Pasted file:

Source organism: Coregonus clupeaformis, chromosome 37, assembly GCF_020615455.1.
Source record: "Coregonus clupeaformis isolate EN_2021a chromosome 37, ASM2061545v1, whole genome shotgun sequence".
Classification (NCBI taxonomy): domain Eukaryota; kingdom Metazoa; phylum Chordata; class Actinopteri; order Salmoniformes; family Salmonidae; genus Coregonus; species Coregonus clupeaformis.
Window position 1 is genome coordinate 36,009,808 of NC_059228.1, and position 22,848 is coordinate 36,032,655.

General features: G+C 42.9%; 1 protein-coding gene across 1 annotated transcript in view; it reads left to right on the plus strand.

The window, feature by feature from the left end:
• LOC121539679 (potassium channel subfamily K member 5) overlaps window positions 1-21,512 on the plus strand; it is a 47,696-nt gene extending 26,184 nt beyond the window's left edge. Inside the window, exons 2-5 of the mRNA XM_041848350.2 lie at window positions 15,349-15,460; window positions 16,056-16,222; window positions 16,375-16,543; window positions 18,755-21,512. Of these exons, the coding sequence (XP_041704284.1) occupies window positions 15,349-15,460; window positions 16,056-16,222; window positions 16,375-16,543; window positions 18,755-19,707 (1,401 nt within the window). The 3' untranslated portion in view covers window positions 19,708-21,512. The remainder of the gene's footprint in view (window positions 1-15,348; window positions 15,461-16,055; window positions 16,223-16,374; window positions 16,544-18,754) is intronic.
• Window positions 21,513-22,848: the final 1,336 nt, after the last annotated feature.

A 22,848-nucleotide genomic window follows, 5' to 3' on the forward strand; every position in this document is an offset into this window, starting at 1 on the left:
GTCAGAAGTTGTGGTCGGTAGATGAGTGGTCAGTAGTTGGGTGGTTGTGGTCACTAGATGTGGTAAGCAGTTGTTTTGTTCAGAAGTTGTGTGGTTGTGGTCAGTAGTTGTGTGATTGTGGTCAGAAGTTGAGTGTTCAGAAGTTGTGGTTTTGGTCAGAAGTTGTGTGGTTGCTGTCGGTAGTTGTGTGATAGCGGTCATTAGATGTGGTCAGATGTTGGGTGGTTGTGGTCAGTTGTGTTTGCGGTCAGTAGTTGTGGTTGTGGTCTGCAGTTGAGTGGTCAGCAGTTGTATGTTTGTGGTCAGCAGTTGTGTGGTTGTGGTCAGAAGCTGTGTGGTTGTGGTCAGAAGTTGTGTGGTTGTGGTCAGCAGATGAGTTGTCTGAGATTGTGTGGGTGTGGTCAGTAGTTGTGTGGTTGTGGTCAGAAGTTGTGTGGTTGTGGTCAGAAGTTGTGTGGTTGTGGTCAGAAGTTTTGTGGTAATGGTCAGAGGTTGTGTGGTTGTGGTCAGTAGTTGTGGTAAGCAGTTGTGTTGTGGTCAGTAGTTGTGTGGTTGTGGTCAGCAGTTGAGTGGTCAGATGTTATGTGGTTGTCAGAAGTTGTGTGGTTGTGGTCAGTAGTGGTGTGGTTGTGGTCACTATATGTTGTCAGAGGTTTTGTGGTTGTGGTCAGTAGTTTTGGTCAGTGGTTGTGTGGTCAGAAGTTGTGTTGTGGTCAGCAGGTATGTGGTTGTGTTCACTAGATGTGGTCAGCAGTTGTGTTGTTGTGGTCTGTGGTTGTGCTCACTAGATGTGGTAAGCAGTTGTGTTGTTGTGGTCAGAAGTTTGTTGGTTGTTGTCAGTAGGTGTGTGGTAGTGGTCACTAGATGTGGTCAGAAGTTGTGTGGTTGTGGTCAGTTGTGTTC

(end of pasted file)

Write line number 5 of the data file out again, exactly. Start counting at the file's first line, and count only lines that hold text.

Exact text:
General features: G+C 42.9%; 1 protein-coding gene across 1 annotated transcript in view; it reads left to right on the plus strand.